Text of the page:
Squat to Bench Press Ratios: How Much More Should You Squat?

squat to bench press ratios and how much more should you squat

Have you ever wondered if your squat strength is proportionate to your bench press strength? We know our squat should be stronger than our bench press, but exactly how much stronger should it be?

So what is the best squat to bench press ratio? It is considered respectable for men to squat 250% and bench 160% of their body weight; and for women to squat 200% and bench 120% of their body weight. Therefore, an ideal squat to bench press ratio is 156% for men and 167% for women.

In this article, I will discuss how these ratios vary across weight classes, provide data for the differences between elite lifters compared to novice lifters, and suggest what to do if your strength ratio is off.

After reading this article, check out my guide on squat to deadlift ratios

Squat To Bench Press Ratios Based On Bodyweight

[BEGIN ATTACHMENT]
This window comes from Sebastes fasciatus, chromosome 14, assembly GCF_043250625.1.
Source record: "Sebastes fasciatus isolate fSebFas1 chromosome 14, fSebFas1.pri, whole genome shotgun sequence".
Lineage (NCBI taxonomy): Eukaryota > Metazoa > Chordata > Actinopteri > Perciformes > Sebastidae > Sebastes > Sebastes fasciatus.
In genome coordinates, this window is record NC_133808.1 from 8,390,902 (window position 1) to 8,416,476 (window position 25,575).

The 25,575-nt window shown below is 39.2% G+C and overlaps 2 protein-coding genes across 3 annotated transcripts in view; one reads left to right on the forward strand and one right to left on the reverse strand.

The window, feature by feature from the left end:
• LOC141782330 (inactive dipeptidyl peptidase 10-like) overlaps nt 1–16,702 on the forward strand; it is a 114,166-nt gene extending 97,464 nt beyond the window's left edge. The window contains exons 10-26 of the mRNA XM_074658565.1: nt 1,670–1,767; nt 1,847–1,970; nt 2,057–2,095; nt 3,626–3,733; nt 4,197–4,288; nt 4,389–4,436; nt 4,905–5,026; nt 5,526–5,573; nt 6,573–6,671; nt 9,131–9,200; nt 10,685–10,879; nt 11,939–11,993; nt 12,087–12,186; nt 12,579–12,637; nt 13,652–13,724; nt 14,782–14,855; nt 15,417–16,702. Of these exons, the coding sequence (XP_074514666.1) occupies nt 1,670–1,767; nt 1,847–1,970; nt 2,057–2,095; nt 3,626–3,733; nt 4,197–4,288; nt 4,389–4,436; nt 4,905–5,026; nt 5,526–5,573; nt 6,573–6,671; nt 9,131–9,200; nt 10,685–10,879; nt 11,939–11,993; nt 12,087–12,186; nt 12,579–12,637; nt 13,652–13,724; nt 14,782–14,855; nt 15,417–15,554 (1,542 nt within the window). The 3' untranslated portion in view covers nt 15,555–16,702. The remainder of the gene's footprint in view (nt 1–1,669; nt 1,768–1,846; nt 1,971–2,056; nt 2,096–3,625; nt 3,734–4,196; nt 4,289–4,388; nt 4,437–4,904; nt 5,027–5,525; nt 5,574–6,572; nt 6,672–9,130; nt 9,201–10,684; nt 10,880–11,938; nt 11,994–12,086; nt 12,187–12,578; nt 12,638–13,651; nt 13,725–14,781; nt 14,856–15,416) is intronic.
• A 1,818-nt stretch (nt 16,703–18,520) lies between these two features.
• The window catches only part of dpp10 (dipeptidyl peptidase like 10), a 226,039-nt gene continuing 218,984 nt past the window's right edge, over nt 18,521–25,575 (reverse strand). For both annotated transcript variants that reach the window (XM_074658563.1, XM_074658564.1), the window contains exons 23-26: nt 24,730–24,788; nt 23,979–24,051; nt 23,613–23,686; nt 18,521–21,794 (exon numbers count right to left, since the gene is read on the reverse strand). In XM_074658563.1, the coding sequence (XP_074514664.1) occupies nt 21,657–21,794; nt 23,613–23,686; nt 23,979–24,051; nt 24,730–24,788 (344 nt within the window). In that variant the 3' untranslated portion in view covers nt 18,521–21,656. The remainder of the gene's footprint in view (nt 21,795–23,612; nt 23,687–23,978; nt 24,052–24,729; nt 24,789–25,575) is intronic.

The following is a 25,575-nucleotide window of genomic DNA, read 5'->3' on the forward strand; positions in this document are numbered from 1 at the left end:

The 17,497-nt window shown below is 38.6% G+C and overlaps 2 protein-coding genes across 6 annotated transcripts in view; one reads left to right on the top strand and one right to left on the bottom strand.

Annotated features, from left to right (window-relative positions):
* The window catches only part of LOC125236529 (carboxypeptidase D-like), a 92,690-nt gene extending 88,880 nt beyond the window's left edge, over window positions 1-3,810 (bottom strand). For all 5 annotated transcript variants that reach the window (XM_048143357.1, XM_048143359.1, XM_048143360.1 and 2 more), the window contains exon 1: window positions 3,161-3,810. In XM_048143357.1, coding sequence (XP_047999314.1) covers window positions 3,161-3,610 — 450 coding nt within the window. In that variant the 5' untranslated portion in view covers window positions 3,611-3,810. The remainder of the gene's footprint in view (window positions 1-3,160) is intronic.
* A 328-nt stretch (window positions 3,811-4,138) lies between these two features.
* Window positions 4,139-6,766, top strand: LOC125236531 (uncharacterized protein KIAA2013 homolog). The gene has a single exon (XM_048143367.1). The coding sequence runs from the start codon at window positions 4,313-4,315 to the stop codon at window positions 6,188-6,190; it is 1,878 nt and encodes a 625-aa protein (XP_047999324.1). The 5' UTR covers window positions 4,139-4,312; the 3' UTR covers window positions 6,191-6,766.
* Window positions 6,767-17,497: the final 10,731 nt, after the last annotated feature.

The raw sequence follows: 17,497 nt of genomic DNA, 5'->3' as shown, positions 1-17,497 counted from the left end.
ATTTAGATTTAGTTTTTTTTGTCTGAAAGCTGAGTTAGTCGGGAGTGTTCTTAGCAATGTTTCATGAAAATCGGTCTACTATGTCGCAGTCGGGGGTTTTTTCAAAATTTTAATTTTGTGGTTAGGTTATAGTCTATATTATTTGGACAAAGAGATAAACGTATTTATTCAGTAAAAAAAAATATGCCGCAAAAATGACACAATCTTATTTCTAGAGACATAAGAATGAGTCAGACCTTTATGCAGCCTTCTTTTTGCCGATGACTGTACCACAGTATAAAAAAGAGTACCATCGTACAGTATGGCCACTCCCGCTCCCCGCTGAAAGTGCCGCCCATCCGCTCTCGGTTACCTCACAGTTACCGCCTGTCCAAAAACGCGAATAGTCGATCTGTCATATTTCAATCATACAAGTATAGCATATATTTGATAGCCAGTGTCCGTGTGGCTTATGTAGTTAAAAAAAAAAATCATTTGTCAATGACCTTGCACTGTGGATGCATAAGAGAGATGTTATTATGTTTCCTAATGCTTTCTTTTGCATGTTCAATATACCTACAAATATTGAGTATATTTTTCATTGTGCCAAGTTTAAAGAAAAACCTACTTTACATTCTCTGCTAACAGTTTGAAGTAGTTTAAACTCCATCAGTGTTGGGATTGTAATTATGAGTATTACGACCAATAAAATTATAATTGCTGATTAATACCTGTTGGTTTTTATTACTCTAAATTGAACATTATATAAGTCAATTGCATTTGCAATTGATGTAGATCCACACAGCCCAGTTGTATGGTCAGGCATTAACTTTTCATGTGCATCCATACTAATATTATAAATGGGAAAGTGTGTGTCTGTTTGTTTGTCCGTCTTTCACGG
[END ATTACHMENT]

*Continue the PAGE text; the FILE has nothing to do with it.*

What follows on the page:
squat to bench press ratios based on bodyweight

The following data represents the squat and bench press results of elite and novice lifters across all International Powerlifting Federation (IPF) weight classes:

  • Men’s Results Across Weight Classes
  • Women’s Results Across Weight Classes

Squat To Bench Press Ratios: Men’s Results Across Weight Classes

The results show that on average the 66 and 74-kilogram classes have the strongest squats in relation to their bodyweight.  The data also shows that the 74-kilogram class, as a whole, has the highest squat-to-bench ratios; meaning they squat a higher percentage of their bench press.

In addition, we can see that as the weight classes get heavier from 83kg-120+kg there is a downward trend in relative strength for the squat and bench press. This suggests that the higher the weight class, the less relative strength the athletes have.

53kg

 Squat 2.6xBW, and Bench 1.7xBW; therefore, a ratio of 1.53 (153%)

59kg